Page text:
REDMOND, Wash. – March 7, 2012 – Wordament, the hit Windows Phone game developed by two Microsoft employees, was launched this week on a second touchscreen platform—Windows 8.
Jason Cahill and John Thornton, two full-time Microsoft employees, created the hit Windows Phone game Wordament in their spare time.
Being selected as one of the first apps to launch as part of Windows 8 Consumer Preview is just the latest in a series of thrills for Wordament's creators, who have been on a wild and wordy ride since they created the massively popular multiplayer, Boggle-esque game last year.
"We have been working harder than I've ever worked," said co-creator Jason Cahill. "But this is a once-in-a-decade opportunity. The Windows Store is going to be the biggest app store in the industry. If you have the opportunity to be there with a free app on day one, you'd be crazy not to take that."
If Cahill and co-creator John Thornton could spell out the fortuitous moments and milestones of Wordament's success one word at a time, the first would be rather unexpected: c-h-i-c-k-e-n-s. Yes, chickens.
A year ago, the duo—both 15-year employees of Microsoft—were working for the Windows Live photo team, a group that (no surprise) had lots of photos on its office walls. Cahill's wall had a photo of chickens.
This sparked the conversation that started it all.
"Hey, are those your chickens?" Thornton asked.
"Yeah!" Cahill said.
Turns out, the coworkers shared a penchant for backyard chicken farming. And, in addition to spending their days working for Windows Live, they found out they also enjoyed spending nights and weekends tinkering with apps for Windows Phone.
And thus, a dynamic duo was born.
"We had really a coworkery relationship for a while, but that was the spark, and the reason we became friends," Cahill said. "It was chickens that brought us together."
Wordament is now available as a free app for Windows 8 Consumer Preview. The Windows 8 version has all new features, including a minimized mode (pictured) that allows players to do more than one thing at once.
The resulting partnership may have started small, but it has yielded not only an uber-popular word game, but also a year of hard work and highlights for the pair, including downloads in the six figures, a player finding 125 words in 120 seconds (more than a word a second), another player using Wordament to propose to his girlfriend on Valentine's Day, and having their game shown off by Microsoft senior executives several times at high-profile events and meetings.
It's all still rather mind-boggling to them.
"It did start off very much as two guys in a garage a couple of hours a week," Thornton said. "Then everything got bigger and bigger, and more and more it became something that we had to take seriously. We didn't want to let people down."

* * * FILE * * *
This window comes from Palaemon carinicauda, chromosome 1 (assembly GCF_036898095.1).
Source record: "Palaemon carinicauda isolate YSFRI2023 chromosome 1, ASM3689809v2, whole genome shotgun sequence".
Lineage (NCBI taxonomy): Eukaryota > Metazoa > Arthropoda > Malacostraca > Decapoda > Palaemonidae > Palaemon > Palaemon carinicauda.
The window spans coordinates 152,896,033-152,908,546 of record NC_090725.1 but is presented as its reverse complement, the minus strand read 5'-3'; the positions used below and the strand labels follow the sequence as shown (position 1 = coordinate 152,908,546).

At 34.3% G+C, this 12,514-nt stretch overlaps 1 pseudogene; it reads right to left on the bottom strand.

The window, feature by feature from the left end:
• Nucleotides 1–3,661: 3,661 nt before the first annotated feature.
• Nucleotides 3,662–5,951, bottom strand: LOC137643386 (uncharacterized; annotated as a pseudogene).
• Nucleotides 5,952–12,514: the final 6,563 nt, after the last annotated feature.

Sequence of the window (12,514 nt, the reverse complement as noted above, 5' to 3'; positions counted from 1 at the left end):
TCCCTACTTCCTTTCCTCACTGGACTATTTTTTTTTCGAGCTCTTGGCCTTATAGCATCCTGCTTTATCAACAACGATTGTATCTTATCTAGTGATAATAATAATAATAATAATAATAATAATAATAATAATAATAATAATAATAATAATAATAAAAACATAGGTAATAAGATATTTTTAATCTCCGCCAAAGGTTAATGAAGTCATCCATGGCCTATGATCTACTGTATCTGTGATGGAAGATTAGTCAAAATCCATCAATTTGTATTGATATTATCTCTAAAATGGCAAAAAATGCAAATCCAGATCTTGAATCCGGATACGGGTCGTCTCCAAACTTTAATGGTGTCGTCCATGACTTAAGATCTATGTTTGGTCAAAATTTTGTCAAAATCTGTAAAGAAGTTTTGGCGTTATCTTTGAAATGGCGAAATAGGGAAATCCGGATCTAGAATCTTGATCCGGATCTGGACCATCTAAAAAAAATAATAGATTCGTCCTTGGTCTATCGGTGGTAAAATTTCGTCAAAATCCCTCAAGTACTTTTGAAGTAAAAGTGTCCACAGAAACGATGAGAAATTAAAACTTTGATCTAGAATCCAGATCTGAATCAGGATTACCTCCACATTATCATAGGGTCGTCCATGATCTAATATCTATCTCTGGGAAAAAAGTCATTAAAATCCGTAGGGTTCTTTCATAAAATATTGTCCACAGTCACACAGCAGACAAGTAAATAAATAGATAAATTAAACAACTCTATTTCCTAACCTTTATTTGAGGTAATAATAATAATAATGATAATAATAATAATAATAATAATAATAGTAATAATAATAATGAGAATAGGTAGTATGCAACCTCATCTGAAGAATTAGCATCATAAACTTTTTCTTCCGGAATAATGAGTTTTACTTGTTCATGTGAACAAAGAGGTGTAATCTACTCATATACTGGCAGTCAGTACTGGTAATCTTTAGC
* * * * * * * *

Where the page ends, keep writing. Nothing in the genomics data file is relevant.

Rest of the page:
The result of their hard work and persistence was a game that is "super fun to play if not downright addicting," said Travis Howland, director of publishing for Microsoft Game Studios Mobile.
When it comes to playing the game, "it is like putting a bowl of potato chips in front of a player; it's hard to resist having one, and once you've had one you can't stop," Howland said. "However, Wordament is a lot better for you than potato chips."
“Moonlighting” Door Opened
In 2010, Microsoft set the stage for Cahill and Thornton and other aspiring developers at the company with two things. First, it unveiled Windows Phone at Mobile World Congress in Barcelona. Then, later that year, Microsoft gave employees a "tremendous gift," Cahill said.
Wordament pits players "against the Internet." All who play the game at a given time are using the same word board and competing in real time for top scores.
"Microsoft said as long as our intent is to help improve Microsoft platforms, employees are free to moonlight on [Windows Phone and now Windows 8] and keep the proceeds and intellectual property of what they do," Cahill said. "It's really just this incredible opportunity for employees to develop something they care about in their own time."
And that's exactly what they did.
Around Valentine's Day last year, Thornton shared a game he had been working on with Cahill.
"We were both playing with apps in our spare time, and one day I was showing Jason this idea I had been working on for a word game running on a server in my house," Thornton said. "He kind of looked at me funny and said, 'That's never going to work.'"
Cahill gave him some advice on servers. Thornton asked Cahill if he'd like to help with the game. Cahill said, "Not really; I've got a lot going on." They both went home for the weekend.
"When we came back on Monday, he had already written an entire service to use," Thornton said. "He said, 'Do you still want to partner?' From there we just kept rolling with our game.'"
Thornton's concept was purely conceptual at the time and based on the notion that the whole world could play a game "in one room" at the same time.
"That was the idea, but how to actually do that, how to implement it, what the rules would be, that all came from Jason and me working together," Thornton said.
Both men loved word games, but they wanted to do something different from the prolific Scrabble-based games they'd seen. And, they both loved Boggle.
"The biggest problem is that Boggle is a great board game but not a great electronic game," Cahill said.
They ended up creating something unique, a word-search tournament where players compete with "everyone on the Internet" to be the best word finder in each game. Each game of Wordament has all players competing on the same board, in real time, to get the highest score.
The duo got ready to launch their free app a couple of weeks later, expecting it to have a small presence, expecting to move on to their next app project together, and not expecting that it would make any money. They threw in an advertising function at the last moment, mostly just for fun and to see how it worked.
The Game Takes Off
At 9 p.m. on April 1, 2011, they got an email that the app had been accepted to the Windows Phone Marketplace. Cahill understood that to mean it would appear the next morning and was making some last-minute changes as his wife (their loyal tester, Facebook helper, and now consistently one of the top players in the world who goes by the screen name "Scruff") played the game.